Doubles part II

29 01 2008

Trinidad weekend means doubles for lunch on Saturday. I’d make them for breakfast but honestly, who wants to get up that early? To me those overnight cinnamon twists are the best breakfast food ever, since they’re basically ready when you wake up. I should also try Alton’s overnight oatmeal. Good stuff. Wait, I was talking about doubles wasn’t I?

almost makes the house feel warm

Bear with me on this, okay? This post is for my own benefit. You see, when you make something three times a year it’s tough to remember exactly how you did it the last time and how well it worked. This time it worked, and I’m writing my process down before I forget it. I start with this recipe.

Let me first say that you should make twice as much bara bread as is in that recipe, but make the same amount of channa. Trust me.

My doubles recipe called for “enough water to form a soft dough.” Anyone know what that means? Good for you, don’t rub it in. I added the water a little at a time and it looked like the dough would take an endless amount of water. So I added a lot and guess what? It was too much. Way too much. My thoughts immediately went to my blog, you know “Mark Ruins Lunch?” Not wanting to start all over, I decide to knead in more flour and hope for the best. I probably added a half cup of flour to soak up all that water.

Guess what? Something strange happened. When it came time to form the baras I noticed that they were more pliable than before. I’m guessing, of course, because I don’t remember the last time I made doubles. Karen postulated that the kneading made the baras softer and stretchier (is that a word? spell check let it go.). But there was nothing said about kneading in the recipes. Any trinis out there knead their doubles? It turned out great today.

After letting the dough rise, punching it down, and letting it rest again, I contemplated cooking them. Fry in oil, I know, but how to form them? Naparima cookbook says to shape the baras in your hand with some water as a lubricant to keep them from sticking to your hands. I tried that and it sucked. Then I tried ripping some dough off the big dough ball and coating it all over with flour (shaking off the excess). I was able to roll the dough once or twice in each direction so it wouldn’t get all lumpy, then finish shaping with my fingers before I dropped it into the oil.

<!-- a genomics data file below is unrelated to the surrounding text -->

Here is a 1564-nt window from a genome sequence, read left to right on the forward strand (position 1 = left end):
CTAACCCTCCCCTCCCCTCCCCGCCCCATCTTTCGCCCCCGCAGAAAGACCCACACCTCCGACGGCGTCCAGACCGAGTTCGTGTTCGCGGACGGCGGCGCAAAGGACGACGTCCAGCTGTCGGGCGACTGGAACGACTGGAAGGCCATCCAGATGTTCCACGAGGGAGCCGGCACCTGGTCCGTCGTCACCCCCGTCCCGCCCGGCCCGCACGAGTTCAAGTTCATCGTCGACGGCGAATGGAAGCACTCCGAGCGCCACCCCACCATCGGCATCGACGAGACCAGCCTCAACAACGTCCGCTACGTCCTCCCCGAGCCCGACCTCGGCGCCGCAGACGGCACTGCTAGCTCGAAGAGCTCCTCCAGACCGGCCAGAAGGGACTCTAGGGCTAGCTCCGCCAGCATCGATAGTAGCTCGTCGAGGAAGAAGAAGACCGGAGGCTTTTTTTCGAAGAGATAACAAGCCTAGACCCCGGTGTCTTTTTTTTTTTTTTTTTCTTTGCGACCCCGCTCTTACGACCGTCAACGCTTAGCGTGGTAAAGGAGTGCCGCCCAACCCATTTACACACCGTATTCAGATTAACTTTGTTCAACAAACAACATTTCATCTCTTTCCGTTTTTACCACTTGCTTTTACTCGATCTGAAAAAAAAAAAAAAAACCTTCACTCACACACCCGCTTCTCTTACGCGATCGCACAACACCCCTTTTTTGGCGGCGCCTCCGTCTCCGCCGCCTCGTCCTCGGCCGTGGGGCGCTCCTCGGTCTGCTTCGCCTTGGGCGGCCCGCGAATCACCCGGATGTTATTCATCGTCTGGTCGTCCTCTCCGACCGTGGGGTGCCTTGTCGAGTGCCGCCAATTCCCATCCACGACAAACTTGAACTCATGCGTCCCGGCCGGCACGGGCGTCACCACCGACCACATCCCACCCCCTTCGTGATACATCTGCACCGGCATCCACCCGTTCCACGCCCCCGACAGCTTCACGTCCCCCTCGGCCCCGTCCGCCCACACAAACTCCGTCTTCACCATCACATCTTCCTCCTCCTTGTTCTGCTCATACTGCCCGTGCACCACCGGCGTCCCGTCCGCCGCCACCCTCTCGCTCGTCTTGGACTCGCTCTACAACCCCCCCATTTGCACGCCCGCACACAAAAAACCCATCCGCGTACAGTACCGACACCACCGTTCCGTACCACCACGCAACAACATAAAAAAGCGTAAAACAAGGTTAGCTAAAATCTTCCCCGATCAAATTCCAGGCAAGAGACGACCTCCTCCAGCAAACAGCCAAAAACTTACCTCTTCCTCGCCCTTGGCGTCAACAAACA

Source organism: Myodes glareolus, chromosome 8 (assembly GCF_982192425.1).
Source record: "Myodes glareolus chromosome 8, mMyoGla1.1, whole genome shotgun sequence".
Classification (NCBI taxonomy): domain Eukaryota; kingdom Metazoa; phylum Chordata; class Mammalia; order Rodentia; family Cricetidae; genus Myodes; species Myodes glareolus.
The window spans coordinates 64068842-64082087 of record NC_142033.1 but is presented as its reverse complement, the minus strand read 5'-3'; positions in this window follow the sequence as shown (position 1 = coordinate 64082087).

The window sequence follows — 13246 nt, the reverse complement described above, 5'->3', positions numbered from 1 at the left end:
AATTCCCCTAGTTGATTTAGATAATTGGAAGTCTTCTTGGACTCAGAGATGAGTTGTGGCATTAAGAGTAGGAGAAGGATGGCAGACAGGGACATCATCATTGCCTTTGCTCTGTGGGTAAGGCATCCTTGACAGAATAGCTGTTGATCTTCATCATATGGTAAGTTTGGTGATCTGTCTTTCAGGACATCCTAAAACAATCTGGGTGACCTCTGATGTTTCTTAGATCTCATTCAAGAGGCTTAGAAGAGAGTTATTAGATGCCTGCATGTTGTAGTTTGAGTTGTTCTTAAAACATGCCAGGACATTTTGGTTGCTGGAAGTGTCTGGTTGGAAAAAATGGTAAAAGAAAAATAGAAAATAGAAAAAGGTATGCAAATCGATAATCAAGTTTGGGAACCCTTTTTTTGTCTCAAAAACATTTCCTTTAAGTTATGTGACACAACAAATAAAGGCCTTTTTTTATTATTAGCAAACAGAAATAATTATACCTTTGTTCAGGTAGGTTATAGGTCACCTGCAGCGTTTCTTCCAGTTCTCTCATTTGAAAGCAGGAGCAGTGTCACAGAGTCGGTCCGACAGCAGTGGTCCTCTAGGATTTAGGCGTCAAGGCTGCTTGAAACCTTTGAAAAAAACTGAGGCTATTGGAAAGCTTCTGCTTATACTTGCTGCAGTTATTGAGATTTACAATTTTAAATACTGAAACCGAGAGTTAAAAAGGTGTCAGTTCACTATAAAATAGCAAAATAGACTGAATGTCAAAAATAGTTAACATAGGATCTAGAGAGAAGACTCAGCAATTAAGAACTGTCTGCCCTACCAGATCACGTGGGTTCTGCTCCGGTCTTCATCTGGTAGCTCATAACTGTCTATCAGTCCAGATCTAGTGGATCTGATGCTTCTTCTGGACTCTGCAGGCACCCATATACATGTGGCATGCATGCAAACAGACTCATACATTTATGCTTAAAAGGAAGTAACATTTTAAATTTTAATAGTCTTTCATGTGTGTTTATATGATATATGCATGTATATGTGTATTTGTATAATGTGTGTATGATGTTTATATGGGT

Cooking time: 30 seconds per side. Previously, I used to “eyeball” the baras to see if they were done (I always cooked them too long), but this time I tried timing it. They were perfect. Well, not perfect, they could still be a little thinner, but this was the best batch ever. So authentic I could hear the coconut man and his cutlass by the UWI doubles vendor.

I almost can’t believe it myself

And that’s why I’m writing it down. Maybe next time I’ll cook with some pepper in with the channa.



4 responses

29 01 2008

Bara looks good – doubles look good – you really got nice uniform baras. My first and so far solo attempt at baras was not quite so pretty. The dough was too soft so I couldn’t stretch it, and it puffed up BIG. You know how hard it is to get channa to stay on the top of a hill? They’re round, they roll…

Kneading and resting is good for bara – you want to activate the gluten and get it all stretchy, so you can stretch it thin, even though it’s a very soft dough.
As per my Mom’s recipe, oil your hands to deal with the dough – it’s the way the doubles man does it (or his cooks anyway) and it really works.
And “enough water to form a soft dough” – well, you’re on your own. Things like humidity probably affect the amount of water anyway, so whatever us Trinis tell you may be different up there in the snow, and cold and snow, and cold.

30 01 2008

I remember the time I made desserts from ‘scratch’ but to be fare your blog starts with ‘Mark ruins…’ not ‘Dennis ruins…’

Doubles sound interesting. I’ll have to keep this recipe in the old ‘back pocket’…

30 01 2008

Congrats-I think I also made doubles about 5 times in my life. I agree with Chennette-oil your hands to deal with the dough. My mother made the most scrumptious baras-she added split peas powder, or cooked blended dal, to the dough-and thats how I always make my poulories, and they are scrumptious. If you used the split peas powder you have to let the dough rest for a few hours in te fridge, for the grains to fully absorb the water.

2 02 2016
Trinidad doubles from my kitchen - Zesty South Indian Kitchen

[…] came to rescue; hubby after late night shopping got 4 cans of chickpeas. I made bara using this recipe with my own modifications. Traditionally Bara is made with all purpose flour, I want to make it […]

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